The social media in China has been buzzing recently over a wanted poster that appeared on the Zhenxiong County Police website. The poster described the criminal activities of a 17-year-old gang member, Ji Qinghai. It also pleaded with the public to report any information on his whereabouts.
Public response to this poster, however, has been nothing but ridicule for the police. Admittedly, it’s sad that such a young man should have to be punished for such violent crimes. But why all the criticism aimed at the police department?
Well, it appears that, when preparing the “wanted poster” for Ji Qinghai, the only photo police could obtain was one from his days in preschool. That’s right. A wanted poster with a four-year-old child appeared on a police website.
Will this earn Ji Qinghai the nickname “baby face” or “the kid.” I don’t know. But public reaction was, “How could such a sweet-looking child be capable of such heinous crimes?”
Yet, today’s most vicious killers were once sweet-looking little children. It’s a disturbing reality that every child has the potential of becoming a towering saint or a loathsome sinner. Parents can do certainly do their part in steering their children in the right direction. They can sow the seeds of love, kindness, and patience in the hearts of their children. As the renowned psychologist, Dr. Dorothy Law Nolte, put it,
If children live with criticism, they learn to condemn. If children live with hostility, they learn to fight. If children live with fear, they learn to be apprehensive. If children live with pity, they learn to feel sorry for themselves. If children live with ridicule, they learn to feel shy. If children live with jealousy, they learn to feel envy. If children live with shame, they learn to feel guilty.
If children live with encouragement, they learn confidence. If children live with tolerance, they learn patience. If children live with praise, they learn appreciation. If children live with acceptance, they learn to love. If children live with approval, they learn to like themselves. If children live with sharing, they learn generosity. If children live with honesty, they learn truthfulness. If children live with fairness, they learn justice. If children live with kindness and consideration, they learn respect. If children live with friendliness, they learn the world is a nice place in which to live.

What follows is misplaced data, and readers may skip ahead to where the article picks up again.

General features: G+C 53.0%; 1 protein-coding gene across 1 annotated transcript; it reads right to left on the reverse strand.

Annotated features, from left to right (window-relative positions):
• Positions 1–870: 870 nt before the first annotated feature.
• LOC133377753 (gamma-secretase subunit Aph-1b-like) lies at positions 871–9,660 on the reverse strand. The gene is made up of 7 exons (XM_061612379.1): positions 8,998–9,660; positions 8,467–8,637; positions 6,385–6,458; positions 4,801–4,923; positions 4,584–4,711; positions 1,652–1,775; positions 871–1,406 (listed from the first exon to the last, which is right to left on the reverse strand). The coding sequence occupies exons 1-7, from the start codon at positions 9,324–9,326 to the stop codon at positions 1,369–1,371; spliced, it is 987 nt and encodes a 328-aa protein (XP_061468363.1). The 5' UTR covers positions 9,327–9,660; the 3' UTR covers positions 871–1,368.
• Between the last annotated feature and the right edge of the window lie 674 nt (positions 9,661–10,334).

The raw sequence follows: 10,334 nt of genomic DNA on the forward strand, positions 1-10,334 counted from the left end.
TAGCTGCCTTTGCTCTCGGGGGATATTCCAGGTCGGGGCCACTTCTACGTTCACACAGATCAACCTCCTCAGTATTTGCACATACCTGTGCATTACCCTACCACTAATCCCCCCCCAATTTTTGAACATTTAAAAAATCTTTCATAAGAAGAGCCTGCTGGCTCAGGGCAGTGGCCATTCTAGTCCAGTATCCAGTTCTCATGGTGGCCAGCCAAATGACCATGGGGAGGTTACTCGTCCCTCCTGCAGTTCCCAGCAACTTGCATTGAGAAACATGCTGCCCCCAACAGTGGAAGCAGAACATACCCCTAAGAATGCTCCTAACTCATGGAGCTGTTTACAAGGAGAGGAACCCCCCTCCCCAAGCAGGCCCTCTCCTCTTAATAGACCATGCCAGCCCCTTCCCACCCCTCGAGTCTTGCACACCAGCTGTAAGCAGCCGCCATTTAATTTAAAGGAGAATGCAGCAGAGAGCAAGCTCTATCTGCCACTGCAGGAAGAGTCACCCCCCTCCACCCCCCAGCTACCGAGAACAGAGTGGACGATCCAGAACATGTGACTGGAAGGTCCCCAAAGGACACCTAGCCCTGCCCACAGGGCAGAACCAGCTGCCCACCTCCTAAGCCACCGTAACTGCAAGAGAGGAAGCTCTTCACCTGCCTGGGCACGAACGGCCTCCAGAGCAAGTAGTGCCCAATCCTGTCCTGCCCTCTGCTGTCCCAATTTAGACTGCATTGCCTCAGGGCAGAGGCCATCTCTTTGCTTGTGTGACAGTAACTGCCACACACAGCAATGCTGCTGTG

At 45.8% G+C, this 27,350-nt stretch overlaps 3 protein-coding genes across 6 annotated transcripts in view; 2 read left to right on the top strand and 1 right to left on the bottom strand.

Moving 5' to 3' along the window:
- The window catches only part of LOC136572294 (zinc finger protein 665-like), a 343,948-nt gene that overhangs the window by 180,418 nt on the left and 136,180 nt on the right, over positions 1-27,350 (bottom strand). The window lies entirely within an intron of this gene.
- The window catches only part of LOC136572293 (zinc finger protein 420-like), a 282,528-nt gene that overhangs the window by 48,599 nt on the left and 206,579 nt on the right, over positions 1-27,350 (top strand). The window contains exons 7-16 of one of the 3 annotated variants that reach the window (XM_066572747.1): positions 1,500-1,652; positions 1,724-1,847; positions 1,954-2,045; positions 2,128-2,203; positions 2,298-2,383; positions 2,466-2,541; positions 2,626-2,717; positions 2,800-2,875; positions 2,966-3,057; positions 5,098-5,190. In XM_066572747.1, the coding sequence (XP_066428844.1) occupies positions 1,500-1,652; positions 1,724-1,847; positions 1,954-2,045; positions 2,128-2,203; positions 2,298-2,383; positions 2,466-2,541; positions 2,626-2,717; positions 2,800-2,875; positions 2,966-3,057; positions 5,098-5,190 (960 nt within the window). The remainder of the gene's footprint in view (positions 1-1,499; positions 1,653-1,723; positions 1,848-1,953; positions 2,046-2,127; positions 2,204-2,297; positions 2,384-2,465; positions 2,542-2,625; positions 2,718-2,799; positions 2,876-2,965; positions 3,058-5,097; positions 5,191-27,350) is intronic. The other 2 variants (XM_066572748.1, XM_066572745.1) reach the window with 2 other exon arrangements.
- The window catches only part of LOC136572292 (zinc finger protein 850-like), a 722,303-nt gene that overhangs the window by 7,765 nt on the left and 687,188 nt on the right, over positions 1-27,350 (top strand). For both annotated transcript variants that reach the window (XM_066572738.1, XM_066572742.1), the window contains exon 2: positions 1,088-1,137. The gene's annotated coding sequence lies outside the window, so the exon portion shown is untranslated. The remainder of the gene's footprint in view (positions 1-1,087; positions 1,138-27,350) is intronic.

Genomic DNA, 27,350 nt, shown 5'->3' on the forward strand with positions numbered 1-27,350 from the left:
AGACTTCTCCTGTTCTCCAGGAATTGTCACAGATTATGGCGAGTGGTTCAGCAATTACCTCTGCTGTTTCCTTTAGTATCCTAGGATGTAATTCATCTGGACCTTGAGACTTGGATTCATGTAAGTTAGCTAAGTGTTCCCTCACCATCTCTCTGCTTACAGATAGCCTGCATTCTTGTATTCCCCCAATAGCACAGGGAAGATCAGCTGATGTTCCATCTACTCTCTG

Train in the Ways
King Solomon summed this up in his proverb, “Train up a child in the way he should go, and when he is old he will not depart from it” (Proverbs 22:6).
Yet the Scripture is also careful to remind us that human parents are limited in the influence they can exert on their children. Samuel the prophet and judge certainly must have had a godly influence upon his sons. Yet we are told that they were unfaithful to the LORD (1 Samuel 8:1–5). King David had his own problems with wicked and unruly children (e.g. Amnon, Absalom, Adonijah). And look at the “generational roller-coaster” exhibited in his descendants. Righteous King Jotham fathered wicked King Ahaz who beget righteous King Hezekiah who raised wicked King Manasseh. Sometimes I wish the New Testament had given us such family detail on the lives of the apostles. Did they have difficulty with their children? The Scripture is silent on the matter.
The bottom line is that parents have an obligation to teach and train their children in the ways of the Lord and to nurture them in Christian love (Ephesians 6:4). But ultimately they must commit their children to God–who is their Primary Parent–and pray for them.
God is able to do for their children what the parents can never do. Only God can soften their children’s hearts, open their eyes, and draw them to Jesus Christ. Only God can reveal Himself to them and save them. Only God can execute His plan for their lives and open the right doors of opportunity. So the greatest thing parents can do their children is to pray fervently and faithfully for them.
The way I see it, a parent can have great confidence when praying for their children. First, remember that God could have placed your child in the hands of a billion different parents. But He chose to place your child in your hands.
And He did so for a purpose. He knew that you, as a believer, would be deeply concerned for the soul of your children and would therefore pray for them. Since the Scripture clearly teaches that He desires all people to be saved (e.g. Ezekiel 33:11; Matthew 18:12–14; Luke 15:1–31; 19:10; 1 Timothy 2:4; 2 Peter 3:9), you and God are in agreement in your desire that your children come to believe in Jesus. Isn’t it, therefore, rational to conclude that God’s intent is to use your prayers as part of His means of bringing your children to Christ?
Therefore, pray for your children. See it as your God-given obligation to do so. Trust in God’s love for both you and your children. Keep trusting in God and praying, even though you see no answer to your prayers. It is possible that you may not live to see your children turn to Christ. But that is typical for many Christian parents. Like the saints of old they “die in faith,” going to their grave without seeing the answer to their prayers (Hebrews 11:15). But though you die, your prayers are remembered before God and He is already working on the answer. The answer will come in God’s time. So keep praying.
Dear Father in heaven, bring me to my knees in prayer for my children and my family. Help me to see the seriousness of this obligation and help me to be faithful in executing it faithfully and fully. Amen.